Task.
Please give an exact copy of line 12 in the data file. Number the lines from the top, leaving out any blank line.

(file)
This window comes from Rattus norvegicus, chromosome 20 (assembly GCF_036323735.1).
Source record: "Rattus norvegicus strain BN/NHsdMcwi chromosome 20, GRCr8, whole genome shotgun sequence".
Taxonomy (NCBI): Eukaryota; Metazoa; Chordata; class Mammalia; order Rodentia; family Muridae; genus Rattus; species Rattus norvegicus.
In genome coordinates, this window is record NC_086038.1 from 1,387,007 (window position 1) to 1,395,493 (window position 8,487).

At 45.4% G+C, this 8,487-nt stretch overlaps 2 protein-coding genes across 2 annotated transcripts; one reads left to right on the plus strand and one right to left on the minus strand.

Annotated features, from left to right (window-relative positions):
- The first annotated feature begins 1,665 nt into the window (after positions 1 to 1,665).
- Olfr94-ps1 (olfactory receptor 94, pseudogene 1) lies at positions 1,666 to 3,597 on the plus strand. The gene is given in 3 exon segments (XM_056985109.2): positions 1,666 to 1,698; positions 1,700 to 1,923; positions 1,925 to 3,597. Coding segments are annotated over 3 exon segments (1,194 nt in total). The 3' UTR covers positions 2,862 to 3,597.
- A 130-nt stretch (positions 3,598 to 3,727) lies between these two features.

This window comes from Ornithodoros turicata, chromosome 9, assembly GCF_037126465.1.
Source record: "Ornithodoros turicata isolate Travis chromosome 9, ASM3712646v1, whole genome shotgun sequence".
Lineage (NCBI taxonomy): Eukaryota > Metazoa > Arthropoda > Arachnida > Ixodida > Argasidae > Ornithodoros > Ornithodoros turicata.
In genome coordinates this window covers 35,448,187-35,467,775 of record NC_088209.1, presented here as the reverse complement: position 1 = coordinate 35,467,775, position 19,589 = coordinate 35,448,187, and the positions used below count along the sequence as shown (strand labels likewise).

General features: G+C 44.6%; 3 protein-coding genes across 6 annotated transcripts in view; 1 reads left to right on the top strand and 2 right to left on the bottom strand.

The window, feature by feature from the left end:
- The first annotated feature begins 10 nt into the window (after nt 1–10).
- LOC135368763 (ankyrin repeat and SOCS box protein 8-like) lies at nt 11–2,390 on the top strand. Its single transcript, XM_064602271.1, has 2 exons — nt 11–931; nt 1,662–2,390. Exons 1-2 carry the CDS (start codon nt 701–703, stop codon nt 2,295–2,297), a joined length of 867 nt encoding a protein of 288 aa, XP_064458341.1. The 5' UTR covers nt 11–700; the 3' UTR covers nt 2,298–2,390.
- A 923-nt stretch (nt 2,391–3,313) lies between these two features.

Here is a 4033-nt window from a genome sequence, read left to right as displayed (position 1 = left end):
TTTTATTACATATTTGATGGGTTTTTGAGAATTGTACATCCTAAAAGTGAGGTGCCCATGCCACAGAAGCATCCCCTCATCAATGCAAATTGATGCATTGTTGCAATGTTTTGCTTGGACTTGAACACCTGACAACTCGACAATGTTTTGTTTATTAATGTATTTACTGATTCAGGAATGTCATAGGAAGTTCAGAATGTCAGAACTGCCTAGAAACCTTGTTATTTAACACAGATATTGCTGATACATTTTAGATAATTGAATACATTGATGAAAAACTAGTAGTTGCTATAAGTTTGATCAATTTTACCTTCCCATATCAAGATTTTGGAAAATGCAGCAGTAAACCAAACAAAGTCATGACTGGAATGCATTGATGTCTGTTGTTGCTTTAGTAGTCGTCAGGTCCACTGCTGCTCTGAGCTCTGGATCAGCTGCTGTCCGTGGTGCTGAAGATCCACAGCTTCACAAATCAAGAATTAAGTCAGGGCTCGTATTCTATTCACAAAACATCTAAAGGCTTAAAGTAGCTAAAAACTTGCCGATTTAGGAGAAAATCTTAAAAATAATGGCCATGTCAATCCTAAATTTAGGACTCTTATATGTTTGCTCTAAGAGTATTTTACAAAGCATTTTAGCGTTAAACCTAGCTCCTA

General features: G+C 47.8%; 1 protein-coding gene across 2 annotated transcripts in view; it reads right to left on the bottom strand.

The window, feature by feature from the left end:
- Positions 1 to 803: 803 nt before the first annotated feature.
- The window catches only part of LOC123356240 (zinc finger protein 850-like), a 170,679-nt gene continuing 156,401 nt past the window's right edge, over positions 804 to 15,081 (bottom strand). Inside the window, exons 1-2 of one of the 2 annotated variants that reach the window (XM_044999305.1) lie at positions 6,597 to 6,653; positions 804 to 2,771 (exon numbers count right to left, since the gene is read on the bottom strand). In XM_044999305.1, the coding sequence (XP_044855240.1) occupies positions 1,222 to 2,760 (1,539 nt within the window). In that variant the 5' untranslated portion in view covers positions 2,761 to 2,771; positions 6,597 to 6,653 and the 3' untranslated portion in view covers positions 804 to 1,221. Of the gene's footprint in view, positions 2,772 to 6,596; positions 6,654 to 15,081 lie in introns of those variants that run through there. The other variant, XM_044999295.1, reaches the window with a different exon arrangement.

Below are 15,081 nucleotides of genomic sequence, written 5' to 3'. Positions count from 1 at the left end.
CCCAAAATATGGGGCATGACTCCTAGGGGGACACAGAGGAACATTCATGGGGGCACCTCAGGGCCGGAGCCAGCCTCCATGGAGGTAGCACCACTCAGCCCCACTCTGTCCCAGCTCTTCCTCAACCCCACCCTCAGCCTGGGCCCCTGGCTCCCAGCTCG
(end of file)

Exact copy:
Lineage (NCBI taxonomy): Eukaryota > Metazoa > Arthropoda > Arachnida > Ixodida > Argasidae > Ornithodoros > Ornithodoros turicata.